The graceful curved roof and ornate lanterns of Higashi Honganji Buddhist Temple have long reflected the temple’s status as a sanctuary of peace and reflection within Little Tokyo.
Bishop Noriaki Ito noted that unlike Japan, the temple is constructed of concrete and that may have been a saving grace in the wake of a horrific act of vandalism last Thursday night.
An unidentified suspect scaled the fence, toppled two decorative metal lanterns and set fire to two wooden stands, melting the light fixtures on the pillars.
Days after Higashi Honganji was vandalized, temple leadership and community members gathered virtually to talk about what happened and next steps in a Zoom meetings on Sunday organized by Nikkei Progressives.
“I used to think if this temple was built like a Japanese temple with wood completely it would look so much nicer, it would look more like a Japanese temple. But on the other hand, the concrete temple is more indicative of being a Japanese temple in the United States. So we’ve grown to love the architecture,” Ito said. “On this occasion, it was a great thing this building was made of concrete. If we didn’t see the fire being lit, it could have set fire to the whole building.”
Rev. Masa Fujii was at the temple and heard the sound of glass breaking. He was able to quickly douse the fire with an extinguisher. The suspect didn’t enter the hondo, instead leaving the property. Once he was back on the sidewalk, the suspect threw a rock, described by Ito as about the “size of a lemon,” that shattered one of the large plate glass windows.
Damage estimates are approximately $6,000 but there are losses beyond property that will be harder to recover.
“As a member of leadership of the temple, I feel badly that this occurred. It’s something that our members are left with. It chips away at that sense of security,” said Wayne Itoga, president of the Higashi board of directors.
The Los Angeles Police Department and Los Angeles Fire Department were called to the scene. Police reviewed security video and questioned an eyewitness who was across the street from the temple.
Investigators are treating the incident as a hate crime. LAFD is also investigating the attack as an act of arson. The vandalism at Higashi is the latest in a series of attacks in Asian enclaves throughout the country. Police are searching for a white male in his mid-40s to 50s. As of Monday, there was no suspect.
Councilmember Kevin deLeon condemned the vandalism as a “fundamental attack on a cherished religious institution.” Higashi is one of eight religious institutions that call Little Tokyo home.
“We cannot ignore the fact that this attack comes amid a dangerous spike in hate crimes against members of the Asian American Pacific Islander community. As the investigation by LAPD and LAFD continues, I urge anyone with information about this crime to step forward and share it with LAPD,” deLeon stated. “The City of Los Angeles and its residents stand in solidarity with the Higashi Honganji Temple and its members.”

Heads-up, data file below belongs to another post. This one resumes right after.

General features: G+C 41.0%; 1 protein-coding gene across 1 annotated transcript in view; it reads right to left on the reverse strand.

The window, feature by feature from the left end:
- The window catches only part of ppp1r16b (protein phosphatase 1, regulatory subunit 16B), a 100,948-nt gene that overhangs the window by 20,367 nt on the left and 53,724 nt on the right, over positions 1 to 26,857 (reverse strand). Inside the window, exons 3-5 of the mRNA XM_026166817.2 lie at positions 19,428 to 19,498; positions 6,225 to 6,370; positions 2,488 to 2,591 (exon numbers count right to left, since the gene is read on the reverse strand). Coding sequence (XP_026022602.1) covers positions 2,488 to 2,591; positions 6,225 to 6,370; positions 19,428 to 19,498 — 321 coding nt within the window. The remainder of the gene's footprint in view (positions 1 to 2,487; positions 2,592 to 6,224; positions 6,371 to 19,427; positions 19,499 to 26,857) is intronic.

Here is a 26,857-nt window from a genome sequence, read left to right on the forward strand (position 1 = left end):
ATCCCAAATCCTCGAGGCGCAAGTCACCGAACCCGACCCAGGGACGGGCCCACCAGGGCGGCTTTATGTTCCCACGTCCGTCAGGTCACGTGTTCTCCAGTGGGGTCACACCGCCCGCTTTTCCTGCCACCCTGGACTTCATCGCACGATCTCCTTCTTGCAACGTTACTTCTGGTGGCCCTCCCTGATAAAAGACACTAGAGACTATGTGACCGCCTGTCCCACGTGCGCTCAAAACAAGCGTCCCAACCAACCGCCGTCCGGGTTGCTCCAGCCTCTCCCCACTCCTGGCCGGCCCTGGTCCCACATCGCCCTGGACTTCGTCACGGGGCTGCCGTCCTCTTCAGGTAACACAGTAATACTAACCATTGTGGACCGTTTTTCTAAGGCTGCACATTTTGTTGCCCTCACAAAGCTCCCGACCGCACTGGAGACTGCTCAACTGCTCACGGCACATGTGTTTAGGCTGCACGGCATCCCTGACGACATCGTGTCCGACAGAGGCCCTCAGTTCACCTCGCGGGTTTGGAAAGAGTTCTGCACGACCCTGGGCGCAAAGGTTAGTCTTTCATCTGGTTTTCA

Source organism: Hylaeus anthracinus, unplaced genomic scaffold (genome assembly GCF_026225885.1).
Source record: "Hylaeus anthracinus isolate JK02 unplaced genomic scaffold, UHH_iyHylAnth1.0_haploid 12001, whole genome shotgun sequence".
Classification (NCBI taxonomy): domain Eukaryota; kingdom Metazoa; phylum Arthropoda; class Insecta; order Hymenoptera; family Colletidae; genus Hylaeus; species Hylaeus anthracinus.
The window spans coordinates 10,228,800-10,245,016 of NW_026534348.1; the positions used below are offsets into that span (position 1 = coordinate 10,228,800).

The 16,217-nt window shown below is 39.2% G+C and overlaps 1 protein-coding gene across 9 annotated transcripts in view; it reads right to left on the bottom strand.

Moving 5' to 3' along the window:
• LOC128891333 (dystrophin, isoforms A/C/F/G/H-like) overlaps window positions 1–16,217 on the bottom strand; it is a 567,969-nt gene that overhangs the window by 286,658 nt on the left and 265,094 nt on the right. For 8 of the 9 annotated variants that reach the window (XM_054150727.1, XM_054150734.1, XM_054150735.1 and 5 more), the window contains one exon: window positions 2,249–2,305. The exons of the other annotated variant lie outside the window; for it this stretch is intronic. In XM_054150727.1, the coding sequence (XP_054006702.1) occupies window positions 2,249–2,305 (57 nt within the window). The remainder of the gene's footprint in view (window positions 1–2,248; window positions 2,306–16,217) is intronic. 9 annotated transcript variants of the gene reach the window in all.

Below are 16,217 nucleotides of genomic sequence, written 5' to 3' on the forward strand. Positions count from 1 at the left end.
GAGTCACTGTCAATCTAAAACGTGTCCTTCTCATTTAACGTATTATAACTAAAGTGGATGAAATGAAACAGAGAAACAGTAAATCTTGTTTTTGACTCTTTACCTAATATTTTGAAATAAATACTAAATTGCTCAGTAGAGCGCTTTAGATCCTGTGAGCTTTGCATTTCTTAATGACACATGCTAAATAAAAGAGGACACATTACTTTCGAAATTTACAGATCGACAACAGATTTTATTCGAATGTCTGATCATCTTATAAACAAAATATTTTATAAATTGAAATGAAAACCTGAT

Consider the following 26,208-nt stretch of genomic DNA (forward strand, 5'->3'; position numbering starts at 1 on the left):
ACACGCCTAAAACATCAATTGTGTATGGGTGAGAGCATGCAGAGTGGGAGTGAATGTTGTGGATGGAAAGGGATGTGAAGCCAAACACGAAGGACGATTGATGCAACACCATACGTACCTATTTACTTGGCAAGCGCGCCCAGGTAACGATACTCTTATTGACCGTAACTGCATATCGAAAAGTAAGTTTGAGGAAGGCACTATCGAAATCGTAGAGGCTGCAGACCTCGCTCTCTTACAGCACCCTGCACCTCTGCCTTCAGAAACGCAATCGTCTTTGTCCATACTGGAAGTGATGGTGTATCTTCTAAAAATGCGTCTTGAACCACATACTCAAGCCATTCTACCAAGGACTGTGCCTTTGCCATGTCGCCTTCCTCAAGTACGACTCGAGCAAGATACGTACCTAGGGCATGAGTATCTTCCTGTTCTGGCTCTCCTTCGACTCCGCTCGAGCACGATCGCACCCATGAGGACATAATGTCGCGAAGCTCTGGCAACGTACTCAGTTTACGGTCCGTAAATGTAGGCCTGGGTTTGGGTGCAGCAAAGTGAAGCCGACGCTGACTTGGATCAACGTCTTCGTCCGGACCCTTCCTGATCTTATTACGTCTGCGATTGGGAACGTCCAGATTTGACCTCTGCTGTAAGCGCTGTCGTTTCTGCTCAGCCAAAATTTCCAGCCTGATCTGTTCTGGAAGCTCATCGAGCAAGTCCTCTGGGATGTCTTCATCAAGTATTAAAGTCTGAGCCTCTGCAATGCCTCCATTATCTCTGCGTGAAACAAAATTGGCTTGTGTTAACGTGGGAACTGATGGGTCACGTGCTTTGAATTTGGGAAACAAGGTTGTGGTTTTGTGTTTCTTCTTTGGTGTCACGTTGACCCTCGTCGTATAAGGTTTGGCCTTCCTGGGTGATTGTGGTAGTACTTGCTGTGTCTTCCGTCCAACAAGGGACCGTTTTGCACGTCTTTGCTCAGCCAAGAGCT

Itoga pointed to the tall fence that the suspect had to climb and reflected on what he characterized as the “intentionality of the crime.”
“In order to define something as a hate crime is complicated. There have to have outward signs. In my own mind it’s clear to me what occurred,” Itoga said.
There was no security guard present at the time, and Ito noted that there has been discussion of greater coordination of security between institutions in Little Tokyo. Others on the Zoom meeting suggested a community watch and the need for 24/7 security presence, while also being mindful and respectful of the homeless population.
The neighborhood has seen a rash of window breakings that have impacted businesses and organizations, including the San Pedro Firm Building, Japanese American National Museum, California Bank & Trust, and the Japanese American Cultural & Community Center.
Late Sunday, Nikkei Progressives and Higashi Temple youth leadership (Jr. YBA and alumni) launched a GoFundMe campaign. By Monday morning, an initial goal of $30,000 had been reached. A new goal of $50,000 was established, which will help the temple increase overall security and add further measures.
Organizers said: “All additional donations towards (or beyond!) that goal will go towards increasing overall temple security infrastructure and adding preventative safety measures (i.e. large scale gate replacement, increased security guard coverage, improved lighting of the outdoor areas) and supporting the Higashi Honganji Buddhist Temple’s numerous community programs that many of us know and love, as most of their fundraising efforts this summer were unable to take place due to COVID-19 restrictions.”
Partners supporting the fundraising effort include Azay, Go For Broke National Education Center, Japanese American Citizens League-Pacific Southwest District
JACL San Fernando Valley Chapter, JACCC, JANM, Little Tokyo Historical Society, Little Tokyo Service Center, Manzanar Committee, Sustainable Little Tokyo and TaikoProject.
On behalf of Higashi Honganji, Ito expressed gratitude at the outpouring of support. He has received numerous calls from media, including from Japan. He is hoping that as the temple shores up security, there are important lessons that will offer healing and friendship after such a traumatic event.
“We don’t want to see the temple become a closed-up fortress. There is that balance between maintaining security and safety, especially for the (Lumbini preschool) kids downstairs. As well as being open and welcome to our members,” Ito said. “We have a long road ahead to get everything in place to try and prevent such incidents from occurring in the future. We’ve also informed other temples to be vigilant about their safety.”
To donate to support Higashi Honganji Buddhist Temple, visit: www.gofundme.com/f/higashi